Pace was one of the notable UDFAs the Vikings signed and an excellent fit for Flores’ scheme as an effective blitzer. He had a 4th round grade from Dane Brugler as one of the highest graded linebackers in college football last season according to PFF. Pace is a backup to Hicks who could take over as a starter in time. Pace is short for a linebacker at 5’10”, but at 230-235 he’s not that undersized by weight anymore. Kendricks was 235 pounds. Pace is unproven in coverage, but an excellent run defender and blitzer who is likely to be a good scheme fit for the Vikings. He’s been getting a lot of reps with the first-team and has been a play-caller for the defense, so it’s conceivable that he gets a significant amount of reps on game days and could potentially be a starter at some point this season. He had a good game against the Seahawks that showcased his ability.
LB4: William Kwenkeu
Kwenkeu is an under-the-radar guy. He’s a bit undersized for a linebacker but has elite speed and acceleration for the position and could serve as a backup to Asamoah as a more able coverage linebacker. He’s gotten a positive mention or two from the coaching staff and I wouldn’t be surprised to see him gain a roster spot as Asamoah’s backup and core special teamer. He was the highest PFF graded special teamer last season.
Released: Troy Dye, Troy Reeder, Abraham Beauplan, Wilson Huber
Reeder was a recent stop-gap addition to the roster at linebacker. He spent three seasons with the Rams and was a generally poor performer there before being picked up by the Chargers last season and had only 63 snaps. He was a veteran stop-gap pickup before the draft in the event the position wasn’t addressed. But the Vikings did address the position with a top UDFA that likely will eclipse Reeder’s value to the defense.
Dye has made the roster for the last couple years on the strength of his special teams ability, rather than that at linebacker. He’s been one of the best core special teamers for the Vikings the last couple seasons but has never distinguished himself at linebacker. His ability as a special teamer is replaceable, and with a player more likely to contribute at linebacker as well.
Abraham Beauplan is another UDFA signing but one I don’t see eclipsing Pace Jr. to gain a roster spot. He played his college football at Marshall.
Wilson Huber is another UDFA signing and was Pace Jr.’s teammate at Cincinnati. Huber is less distinguished, however, and unlikely to jump his Bearcat alum for a roster spot.
This may be the most competitive group in training camp, particularly the competition for starting jobs. I expect Flores to prioritize more well-rounded corners to be starters- those that can cover and tackle well. The reason is because common counters to his blitz-heavy scheme are screens and sweeps which call on corners to be able to tackle backs and receivers one-on-one in space. A missed tackle in that situation can result in a big gain.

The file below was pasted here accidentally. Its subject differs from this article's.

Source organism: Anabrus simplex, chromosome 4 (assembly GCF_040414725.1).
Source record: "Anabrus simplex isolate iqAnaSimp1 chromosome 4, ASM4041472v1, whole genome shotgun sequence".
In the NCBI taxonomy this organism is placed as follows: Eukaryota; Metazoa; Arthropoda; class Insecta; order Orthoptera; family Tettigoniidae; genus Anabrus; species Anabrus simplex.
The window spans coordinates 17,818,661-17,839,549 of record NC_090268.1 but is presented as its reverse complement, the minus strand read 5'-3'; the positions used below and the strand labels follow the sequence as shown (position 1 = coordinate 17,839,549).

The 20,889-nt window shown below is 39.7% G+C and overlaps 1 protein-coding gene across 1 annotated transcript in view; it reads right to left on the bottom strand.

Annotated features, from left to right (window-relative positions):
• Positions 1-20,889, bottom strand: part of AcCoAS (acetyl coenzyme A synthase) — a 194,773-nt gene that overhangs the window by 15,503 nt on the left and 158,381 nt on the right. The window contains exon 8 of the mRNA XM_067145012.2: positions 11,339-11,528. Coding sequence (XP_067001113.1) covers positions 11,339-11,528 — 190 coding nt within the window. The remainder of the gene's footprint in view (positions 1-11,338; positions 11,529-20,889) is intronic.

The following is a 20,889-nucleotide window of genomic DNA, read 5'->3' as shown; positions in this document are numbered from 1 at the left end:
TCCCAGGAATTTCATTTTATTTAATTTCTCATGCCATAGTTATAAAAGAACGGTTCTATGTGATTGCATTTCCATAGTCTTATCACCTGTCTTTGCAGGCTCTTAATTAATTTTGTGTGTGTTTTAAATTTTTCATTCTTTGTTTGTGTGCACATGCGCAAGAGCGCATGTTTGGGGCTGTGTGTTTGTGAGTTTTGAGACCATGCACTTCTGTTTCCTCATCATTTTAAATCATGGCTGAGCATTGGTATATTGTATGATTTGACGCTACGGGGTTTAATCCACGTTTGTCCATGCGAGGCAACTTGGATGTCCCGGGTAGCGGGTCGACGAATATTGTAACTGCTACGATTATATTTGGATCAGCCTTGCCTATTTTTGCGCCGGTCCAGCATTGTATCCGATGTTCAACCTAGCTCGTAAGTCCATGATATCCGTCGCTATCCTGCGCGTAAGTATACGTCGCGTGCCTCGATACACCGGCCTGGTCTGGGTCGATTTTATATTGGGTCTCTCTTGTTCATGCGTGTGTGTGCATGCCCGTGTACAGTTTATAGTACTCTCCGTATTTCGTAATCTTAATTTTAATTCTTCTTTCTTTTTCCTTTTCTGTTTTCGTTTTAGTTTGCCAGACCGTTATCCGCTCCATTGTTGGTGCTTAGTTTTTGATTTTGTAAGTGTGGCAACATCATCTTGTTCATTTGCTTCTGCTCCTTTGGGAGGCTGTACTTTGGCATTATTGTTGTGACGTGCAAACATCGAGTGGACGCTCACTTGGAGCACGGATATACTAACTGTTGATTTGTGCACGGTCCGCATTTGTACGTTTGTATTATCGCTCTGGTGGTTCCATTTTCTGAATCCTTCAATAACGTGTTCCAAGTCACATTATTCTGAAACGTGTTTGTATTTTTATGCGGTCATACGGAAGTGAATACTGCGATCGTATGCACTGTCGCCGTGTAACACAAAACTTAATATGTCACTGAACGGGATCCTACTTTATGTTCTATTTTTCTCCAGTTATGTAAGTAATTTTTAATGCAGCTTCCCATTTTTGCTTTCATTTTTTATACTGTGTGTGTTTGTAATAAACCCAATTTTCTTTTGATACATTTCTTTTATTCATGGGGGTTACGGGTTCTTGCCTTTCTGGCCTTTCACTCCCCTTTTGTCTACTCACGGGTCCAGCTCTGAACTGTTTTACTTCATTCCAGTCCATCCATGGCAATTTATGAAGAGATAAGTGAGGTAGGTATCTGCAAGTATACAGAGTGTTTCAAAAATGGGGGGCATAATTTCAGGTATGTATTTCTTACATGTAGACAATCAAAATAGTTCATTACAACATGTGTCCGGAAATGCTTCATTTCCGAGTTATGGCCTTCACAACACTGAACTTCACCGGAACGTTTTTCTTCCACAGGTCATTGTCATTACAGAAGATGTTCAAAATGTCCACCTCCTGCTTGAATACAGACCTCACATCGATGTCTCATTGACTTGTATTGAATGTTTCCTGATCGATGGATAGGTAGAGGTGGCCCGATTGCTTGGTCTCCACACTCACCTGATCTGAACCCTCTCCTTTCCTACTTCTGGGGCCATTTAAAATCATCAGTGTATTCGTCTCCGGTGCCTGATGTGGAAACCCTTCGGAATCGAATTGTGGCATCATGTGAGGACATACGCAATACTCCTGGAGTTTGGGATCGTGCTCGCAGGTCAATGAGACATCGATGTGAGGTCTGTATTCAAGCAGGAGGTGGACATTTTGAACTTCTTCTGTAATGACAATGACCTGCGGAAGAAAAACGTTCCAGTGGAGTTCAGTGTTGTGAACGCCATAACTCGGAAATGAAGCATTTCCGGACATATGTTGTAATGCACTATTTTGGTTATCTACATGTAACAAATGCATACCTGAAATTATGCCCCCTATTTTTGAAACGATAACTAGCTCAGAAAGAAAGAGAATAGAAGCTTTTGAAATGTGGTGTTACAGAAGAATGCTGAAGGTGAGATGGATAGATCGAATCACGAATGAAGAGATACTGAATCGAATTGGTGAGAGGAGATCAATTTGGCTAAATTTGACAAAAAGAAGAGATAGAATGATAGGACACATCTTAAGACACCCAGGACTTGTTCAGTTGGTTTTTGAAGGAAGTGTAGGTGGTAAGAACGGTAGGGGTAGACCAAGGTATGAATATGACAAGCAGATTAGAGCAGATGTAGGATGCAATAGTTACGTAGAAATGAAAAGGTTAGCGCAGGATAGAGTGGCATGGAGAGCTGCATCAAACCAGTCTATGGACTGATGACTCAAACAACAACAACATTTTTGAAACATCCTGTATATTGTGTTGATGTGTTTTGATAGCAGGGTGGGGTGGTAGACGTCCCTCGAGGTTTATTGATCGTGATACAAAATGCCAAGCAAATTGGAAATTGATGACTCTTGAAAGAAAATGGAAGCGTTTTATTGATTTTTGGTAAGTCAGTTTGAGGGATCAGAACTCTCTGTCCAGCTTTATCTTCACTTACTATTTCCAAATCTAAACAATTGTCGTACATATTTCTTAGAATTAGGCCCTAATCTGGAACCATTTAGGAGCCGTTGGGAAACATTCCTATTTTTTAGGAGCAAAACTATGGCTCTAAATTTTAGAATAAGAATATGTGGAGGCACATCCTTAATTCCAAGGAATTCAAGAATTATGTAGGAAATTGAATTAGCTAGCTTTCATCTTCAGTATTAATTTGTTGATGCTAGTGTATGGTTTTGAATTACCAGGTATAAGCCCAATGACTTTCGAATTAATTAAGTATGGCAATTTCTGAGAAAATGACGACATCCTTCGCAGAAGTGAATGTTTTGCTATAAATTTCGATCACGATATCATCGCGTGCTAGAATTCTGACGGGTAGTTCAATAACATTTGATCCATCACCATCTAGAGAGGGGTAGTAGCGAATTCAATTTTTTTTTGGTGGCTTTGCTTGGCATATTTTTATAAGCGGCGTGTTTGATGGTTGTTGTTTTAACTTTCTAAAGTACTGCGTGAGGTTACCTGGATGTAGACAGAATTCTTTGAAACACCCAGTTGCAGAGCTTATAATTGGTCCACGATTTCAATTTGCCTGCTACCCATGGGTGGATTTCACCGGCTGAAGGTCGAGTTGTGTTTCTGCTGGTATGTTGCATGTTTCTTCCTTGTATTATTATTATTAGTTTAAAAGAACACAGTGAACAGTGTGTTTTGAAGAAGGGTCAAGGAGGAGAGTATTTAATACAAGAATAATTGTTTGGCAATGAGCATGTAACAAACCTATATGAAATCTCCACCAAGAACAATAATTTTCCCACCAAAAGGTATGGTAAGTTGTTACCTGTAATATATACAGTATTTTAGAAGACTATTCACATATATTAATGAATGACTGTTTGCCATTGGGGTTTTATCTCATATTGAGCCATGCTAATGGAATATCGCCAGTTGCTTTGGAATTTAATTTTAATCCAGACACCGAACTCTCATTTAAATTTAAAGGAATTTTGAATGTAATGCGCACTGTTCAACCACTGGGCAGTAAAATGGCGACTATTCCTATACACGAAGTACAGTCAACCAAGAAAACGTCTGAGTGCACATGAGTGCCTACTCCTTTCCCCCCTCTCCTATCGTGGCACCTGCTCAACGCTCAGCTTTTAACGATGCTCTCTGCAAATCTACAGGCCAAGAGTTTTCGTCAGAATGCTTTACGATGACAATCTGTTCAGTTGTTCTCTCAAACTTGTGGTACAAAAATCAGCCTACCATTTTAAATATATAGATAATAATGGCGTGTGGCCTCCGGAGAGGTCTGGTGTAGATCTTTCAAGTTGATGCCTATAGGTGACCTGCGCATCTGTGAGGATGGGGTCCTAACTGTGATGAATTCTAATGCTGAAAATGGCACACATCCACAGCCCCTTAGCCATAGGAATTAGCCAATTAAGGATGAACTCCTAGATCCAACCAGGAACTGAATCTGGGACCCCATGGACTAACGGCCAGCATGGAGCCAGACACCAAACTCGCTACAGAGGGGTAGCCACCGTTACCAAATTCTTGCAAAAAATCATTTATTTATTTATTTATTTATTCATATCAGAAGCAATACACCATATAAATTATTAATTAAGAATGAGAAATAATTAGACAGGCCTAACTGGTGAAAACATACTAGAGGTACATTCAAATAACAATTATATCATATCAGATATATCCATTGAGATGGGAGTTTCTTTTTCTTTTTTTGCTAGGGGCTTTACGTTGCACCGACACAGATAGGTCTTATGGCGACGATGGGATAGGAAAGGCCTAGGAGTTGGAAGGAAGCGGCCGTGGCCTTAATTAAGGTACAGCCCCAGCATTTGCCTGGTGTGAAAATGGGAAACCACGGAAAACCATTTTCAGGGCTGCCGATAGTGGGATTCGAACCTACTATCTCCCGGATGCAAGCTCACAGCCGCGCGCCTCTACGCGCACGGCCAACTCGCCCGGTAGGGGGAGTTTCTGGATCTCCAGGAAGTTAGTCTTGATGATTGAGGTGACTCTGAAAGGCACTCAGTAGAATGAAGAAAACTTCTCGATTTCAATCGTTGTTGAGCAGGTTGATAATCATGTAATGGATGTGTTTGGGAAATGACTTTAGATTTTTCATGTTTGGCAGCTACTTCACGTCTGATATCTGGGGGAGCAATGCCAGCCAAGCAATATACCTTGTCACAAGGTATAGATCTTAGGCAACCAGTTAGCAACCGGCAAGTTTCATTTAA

The Vikings have kept ten defensive backs in four of the past seven years (typically 6 CBs and 4 safeties) and I expect the same this year.
CB1: Byron Murphy Jr.
Murphy was one of the more significant free-agent signings for the Vikings this off-season, and likely to play mostly as the slot cornerback for the Vikings this season, although he could also play outside in base defense if nobody else steps up sufficiently. Murphy should be a clear upgrade from Chandon Sullivan, and MacKensie Alexander before him, both being the last ranked cornerbacks in the league in their recent season with the Vikings, but he’s not a shut-down corner by any means. His career passer rating when targeted is 103. But he can play good run defense, which is important for the position in Flores’ scheme and has looked good in training camp so far.
CB2: Akayleb Evans
Evans is currently CB2, but the competition between here and CB5 will be fierce and on-going, I expect. In base defense, the Vikings have Murphy on the left and Evans on the right. In nickel, Murphy moves inside to slot corner and Blackmon takes the left outside corner spot, with Evans remaining on the right.
CB3: Mekhi Blackmon
Blackmon was a largely overlooked cornerback in college even after having a great season at USC. He started with the second-team but has since moved up to take primarily first-team reps at left outside cornerback, replacing JoeJuan Williams. The competition isn’t over yet, but Blackmon has coverage, tackling, and run defense skills that Brian Flores will value.
CB4: JoeJuan Williams
Williams was another of the pre-draft stop-gap additions in the event the Vikings were not able to address the cornerback position effectively, which they did. Williams was a second-round bust for the Patriots and didn’t play last season due to injury. But he is familiar with Flores’ scheme, has good tackling ability, and has looked okay so far in training camp and against Seattle. The issue with Williams is that while he has great size for the position, his speed is mediocre (4.64” 40 time) and has led to issues in coverage.
CB5: Andrew Booth Jr.
Booth is a first-round talent the Vikings got in the second-round last year due to his injury history, which came up again last season. He was not a good fit as a soft zone corner in Ed Donatell’s scheme last season. But when healthy, Booth can be a good press-man corner with shut-down potential. But he’s also more suspect as a run defender and has been injury prone. He also struggled at Seattle and just isn’t there yet with his confidence. My guess is he’s slow to learn the system and route patterns at the league level and until he does, he’ll be a backup.
CB6: Kalon Barnes